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If you have a templated base class as in the following example:

class A{
   public:
    A();
    virtual ~A();
};

template <class T>
class B : public T
{
  public:
    B();
    virtual ~B();
};

typedef B<A> C;

class D : public C
{
  public:
    D();
    virtual ~D();
};

When you delete an instance of D, will the destructor of A be called?

I'll probably create a test program to find out what happens, but just thinking about it, I wasn't sure what should happen.

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2 Answers 2

up vote 3 down vote accepted

When you delete an instance of D, will the destructor of A be called?

Yes. Nothing special here (except you have private access on everything, which means it probably won't compile).

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Just an oversight on the public access. Added an edit to correct the example. I think you're right, but it's hard for me to envision how that works. –  Mutmansky May 13 '10 at 22:36
    
D inherits from C which inherits from A, so D's destructor call's A's destructor. What's the bit that's hard to envision? –  sigfpe May 13 '10 at 22:45
    
You're right. I think it's just late and templates make my head hurt. It's really no different then if you take the template part out of the equation and simply had three layers of inheritance. –  Mutmansky May 13 '10 at 22:53

In a bid to get rep from two contradictory answers, given:

#include <iostream>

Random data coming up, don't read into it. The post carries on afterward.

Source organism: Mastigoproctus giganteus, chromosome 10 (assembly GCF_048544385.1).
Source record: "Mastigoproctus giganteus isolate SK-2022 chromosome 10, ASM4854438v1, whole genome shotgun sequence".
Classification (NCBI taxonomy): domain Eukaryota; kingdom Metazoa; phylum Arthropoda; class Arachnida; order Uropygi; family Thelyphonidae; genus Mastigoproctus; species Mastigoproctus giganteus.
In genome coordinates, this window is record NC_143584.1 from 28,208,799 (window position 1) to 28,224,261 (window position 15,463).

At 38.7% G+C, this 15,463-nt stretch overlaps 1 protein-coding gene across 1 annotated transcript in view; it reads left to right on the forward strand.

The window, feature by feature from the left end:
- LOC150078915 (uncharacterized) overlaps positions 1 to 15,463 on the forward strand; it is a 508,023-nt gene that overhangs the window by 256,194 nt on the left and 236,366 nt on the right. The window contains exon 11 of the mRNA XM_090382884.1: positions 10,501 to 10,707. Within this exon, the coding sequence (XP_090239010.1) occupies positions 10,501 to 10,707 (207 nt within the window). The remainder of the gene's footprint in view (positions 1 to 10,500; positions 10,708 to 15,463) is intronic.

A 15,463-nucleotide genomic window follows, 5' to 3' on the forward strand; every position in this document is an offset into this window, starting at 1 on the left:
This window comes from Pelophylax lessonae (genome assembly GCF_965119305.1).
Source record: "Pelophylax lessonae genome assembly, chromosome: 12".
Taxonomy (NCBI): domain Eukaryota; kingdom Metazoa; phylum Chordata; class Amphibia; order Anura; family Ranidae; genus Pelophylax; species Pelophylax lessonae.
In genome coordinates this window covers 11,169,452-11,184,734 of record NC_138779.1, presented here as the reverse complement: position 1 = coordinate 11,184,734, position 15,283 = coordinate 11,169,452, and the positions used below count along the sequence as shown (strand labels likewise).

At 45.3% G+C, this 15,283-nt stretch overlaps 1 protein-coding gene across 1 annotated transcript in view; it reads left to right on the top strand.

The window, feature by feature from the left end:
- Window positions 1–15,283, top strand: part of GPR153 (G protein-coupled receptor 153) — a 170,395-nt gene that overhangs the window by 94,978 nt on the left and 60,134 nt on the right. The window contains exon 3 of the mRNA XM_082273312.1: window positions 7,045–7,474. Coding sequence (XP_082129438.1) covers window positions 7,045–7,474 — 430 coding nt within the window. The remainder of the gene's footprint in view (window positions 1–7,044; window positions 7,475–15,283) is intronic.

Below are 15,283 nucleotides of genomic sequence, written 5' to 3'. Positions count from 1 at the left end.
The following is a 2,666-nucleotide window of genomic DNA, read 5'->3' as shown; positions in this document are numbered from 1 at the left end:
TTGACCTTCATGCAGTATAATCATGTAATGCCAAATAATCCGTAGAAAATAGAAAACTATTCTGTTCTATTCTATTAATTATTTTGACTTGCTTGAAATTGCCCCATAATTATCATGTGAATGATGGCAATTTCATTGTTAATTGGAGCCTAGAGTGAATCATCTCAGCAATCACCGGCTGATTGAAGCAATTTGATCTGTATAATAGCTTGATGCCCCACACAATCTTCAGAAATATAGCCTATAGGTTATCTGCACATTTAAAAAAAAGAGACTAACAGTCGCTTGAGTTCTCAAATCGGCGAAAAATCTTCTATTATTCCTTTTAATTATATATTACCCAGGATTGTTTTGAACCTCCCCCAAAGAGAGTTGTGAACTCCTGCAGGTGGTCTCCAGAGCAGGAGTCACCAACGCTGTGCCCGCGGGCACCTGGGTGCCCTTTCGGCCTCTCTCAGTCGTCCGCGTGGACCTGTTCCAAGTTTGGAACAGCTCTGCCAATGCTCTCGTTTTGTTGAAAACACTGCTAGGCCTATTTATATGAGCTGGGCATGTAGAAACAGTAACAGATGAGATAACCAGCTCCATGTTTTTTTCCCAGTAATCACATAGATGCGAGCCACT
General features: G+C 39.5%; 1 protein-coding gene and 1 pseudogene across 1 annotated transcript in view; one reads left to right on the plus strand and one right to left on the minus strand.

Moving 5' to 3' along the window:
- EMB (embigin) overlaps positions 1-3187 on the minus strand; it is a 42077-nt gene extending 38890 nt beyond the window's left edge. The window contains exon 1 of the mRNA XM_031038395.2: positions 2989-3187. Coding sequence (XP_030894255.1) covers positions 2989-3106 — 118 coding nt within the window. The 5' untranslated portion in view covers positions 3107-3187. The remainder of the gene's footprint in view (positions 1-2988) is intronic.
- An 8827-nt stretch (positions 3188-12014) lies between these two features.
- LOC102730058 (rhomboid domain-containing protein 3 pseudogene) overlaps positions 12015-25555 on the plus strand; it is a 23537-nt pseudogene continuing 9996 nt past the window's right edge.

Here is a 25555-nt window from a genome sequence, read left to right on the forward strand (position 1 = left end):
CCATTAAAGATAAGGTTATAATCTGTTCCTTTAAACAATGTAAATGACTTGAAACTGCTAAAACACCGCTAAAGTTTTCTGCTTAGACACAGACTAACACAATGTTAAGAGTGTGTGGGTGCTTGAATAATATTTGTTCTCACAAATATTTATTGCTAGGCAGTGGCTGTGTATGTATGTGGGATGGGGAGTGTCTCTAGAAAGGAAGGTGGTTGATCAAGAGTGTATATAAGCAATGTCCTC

using namespace std;

class A{
    public:
    A() {}
    virtual ~A() { cout << "~A()\n"; }
};

template <class T>
class B : public T
{
    public:
    B() {}
    virtual ~B() {}
};

typedef B<A> C;

class D : public C
{
    public:
    D() {}
    virtual ~D() {}
};

int main() {
    D d;
}

Then yes, of course A's destructor will be called.

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Yeah, as noted in a comment below, this is actually nothing mysterious. For whatever reason, the template aspect made me scratch my head for a minute, but it really shouldn't. –  Mutmansky May 13 '10 at 22:55
    
One interesting thing. I actually implemented basically the same test as you did above, but the cout in the destructor of A was printed out twice in my example. Hhhmmm... There must be some other aspect of the real code (that I didn't capture in this simplified example) that I'm missing. –  Mutmansky May 13 '10 at 22:57
    
@Mutmansky Should definitely only print once, for the above. BTW, when posting simplified examples like this, use structs rather than classes - then you won't have problems with public/private. –  anon May 13 '10 at 23:04
    
Turns out the constructor of D was creating a local object of the base type and using the copy to to initialize the it's own base C. i.e. it was calling the copy constructor of C (aka B<A>). So, the constructor of D looked like: D( ) : C( A() ) { } That accounts for the extra call to A's destructor. Sinister... –  Mutmansky May 14 '10 at 23:02

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